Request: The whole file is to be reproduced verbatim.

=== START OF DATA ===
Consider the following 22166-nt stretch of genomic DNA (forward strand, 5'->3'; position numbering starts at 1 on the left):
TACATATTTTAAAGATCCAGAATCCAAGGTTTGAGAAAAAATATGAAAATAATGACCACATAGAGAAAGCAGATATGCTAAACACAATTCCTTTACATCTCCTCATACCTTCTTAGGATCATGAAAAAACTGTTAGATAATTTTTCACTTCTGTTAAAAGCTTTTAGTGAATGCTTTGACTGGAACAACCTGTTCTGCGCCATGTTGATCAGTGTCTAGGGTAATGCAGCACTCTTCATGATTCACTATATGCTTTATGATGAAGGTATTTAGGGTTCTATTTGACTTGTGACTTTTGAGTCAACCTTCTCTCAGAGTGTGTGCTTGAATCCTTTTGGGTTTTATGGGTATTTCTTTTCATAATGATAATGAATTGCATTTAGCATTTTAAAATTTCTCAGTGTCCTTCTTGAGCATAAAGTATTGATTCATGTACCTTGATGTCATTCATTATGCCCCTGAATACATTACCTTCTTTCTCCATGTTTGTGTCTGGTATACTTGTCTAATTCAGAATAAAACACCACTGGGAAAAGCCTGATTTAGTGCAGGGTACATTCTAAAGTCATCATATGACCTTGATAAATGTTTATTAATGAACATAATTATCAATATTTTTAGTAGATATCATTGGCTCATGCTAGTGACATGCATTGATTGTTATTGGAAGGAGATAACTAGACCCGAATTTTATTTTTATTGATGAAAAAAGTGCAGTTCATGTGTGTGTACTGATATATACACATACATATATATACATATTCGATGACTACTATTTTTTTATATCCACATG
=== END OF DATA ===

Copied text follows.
Consider the following 22166-nt stretch of genomic DNA (forward strand, 5'->3'; position numbering starts at 1 on the left):
TACATATTTTAAAGATCCAGAATCCAAGGTTTGAGAAAAAATATGAAAATAATGACCACATAGAGAAAGCAGATATGCTAAACACAATTCCTTTACATCTCCTCATACCTTCTTAGGATCATGAAAAAACTGTTAGATAATTTTTCACTTCTGTTAAAAGCTTTTAGTGAATGCTTTGACTGGAACAACCTGTTCTGCGCCATGTTGATCAGTGTCTAGGGTAATGCAGCACTCTTCATGATTCACTATATGCTTTATGATGAAGGTATTTAGGGTTCTATTTGACTTGTGACTTTTGAGTCAACCTTCTCTCAGAGTGTGTGCTTGAATCCTTTTGGGTTTTATGGGTATTTCTTTTCATAATGATAATGAATTGCATTTAGCATTTTAAAATTTCTCAGTGTCCTTCTTGAGCATAAAGTATTGATTCATGTACCTTGATGTCATTCATTATGCCCCTGAATACATTACCTTCTTTCTCCATGTTTGTGTCTGGTATACTTGTCTAATTCAGAATAAAACACCACTGGGAAAAGCCTGATTTAGTGCAGGGTACATTCTAAAGTCATCATATGACCTTGATAAATGTTTATTAATGAACATAATTATCAATATTTTTAGTAGATATCATTGGCTCATGCTAGTGACATGCATTGATTGTTATTGGAAGGAGATAACTAGACCCGAATTTTATTTTTATTGATGAAAAAAGTGCAGTTCATGTGTGTGTACTGATATATACACATACATATATATACATATTCGATGACTACTATTTTTTTATATCCACATG